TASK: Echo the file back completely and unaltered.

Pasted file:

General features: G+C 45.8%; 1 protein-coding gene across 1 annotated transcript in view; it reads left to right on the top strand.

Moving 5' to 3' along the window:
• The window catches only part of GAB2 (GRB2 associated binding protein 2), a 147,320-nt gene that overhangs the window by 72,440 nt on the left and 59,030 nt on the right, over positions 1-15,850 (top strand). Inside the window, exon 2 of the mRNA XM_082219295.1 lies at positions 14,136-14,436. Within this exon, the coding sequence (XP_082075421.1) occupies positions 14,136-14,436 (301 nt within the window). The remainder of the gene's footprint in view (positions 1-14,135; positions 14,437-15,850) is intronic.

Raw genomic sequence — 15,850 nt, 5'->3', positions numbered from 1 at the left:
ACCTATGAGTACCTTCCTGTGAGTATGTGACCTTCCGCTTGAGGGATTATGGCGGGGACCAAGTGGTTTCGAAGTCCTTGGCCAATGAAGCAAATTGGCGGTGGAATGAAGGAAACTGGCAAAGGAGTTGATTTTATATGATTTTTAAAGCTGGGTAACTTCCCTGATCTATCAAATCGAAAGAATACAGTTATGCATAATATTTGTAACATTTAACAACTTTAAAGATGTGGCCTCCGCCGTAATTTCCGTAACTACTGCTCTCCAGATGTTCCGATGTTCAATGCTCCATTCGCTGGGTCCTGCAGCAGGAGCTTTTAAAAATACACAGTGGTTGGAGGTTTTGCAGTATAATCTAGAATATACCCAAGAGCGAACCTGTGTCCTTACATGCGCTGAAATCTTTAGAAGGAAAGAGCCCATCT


General features: G+C 45.8%; 1 protein-coding gene across 1 annotated transcript in view; it reads left to right on the top strand.

Moving 5' to 3' along the window:
• The window catches only part of GAB2 (GRB2 associated binding protein 2), a 147,320-nt gene that overhangs the window by 72,440 nt on the left and 59,030 nt on the right, over positions 1-15,850 (top strand). Inside the window, exon 2 of the mRNA XM_082219295.1 lies at positions 14,136-14,436. Within this exon, the coding sequence (XP_082075421.1) occupies positions 14,136-14,436 (301 nt within the window). The remainder of the gene's footprint in view (positions 1-14,135; positions 14,437-15,850) is intronic.

Raw genomic sequence — 15,850 nt, 5'->3', positions numbered from 1 at the left:
ACCTATGAGTACCTTCCTGTGAGTATGTGACCTTCCGCTTGAGGGATTATGGCGGGGACCAAGTGGTTTCGAAGTCCTTGGCCAATGAAGCAAATTGGCGGTGGAATGAAGGAAACTGGCAAAGGAGTTGATTTTATATGATTTTTAAAGCTGGGTAACTTCCCTGATCTATCAAATCGAAAGAATACAGTTATGCATAATATTTGTAACATTTAACAACTTTAAAGATGTGGCCTCCGCCGTAATTTCCGTAACTACTGCTCTCCAGATGTTCCGATGTTCAATGCTCCATTCGCTGGGTCCTGCAGCAGGAGCTTTTAAAAATACACAGTGGTTGGAGGTTTTGCAGTATAATCTAGAATATACCCAAGAGCGAACCTGTGTCCTTACATGCGCTGAAATCTTTAGAAGGAAAGAGCCCATCT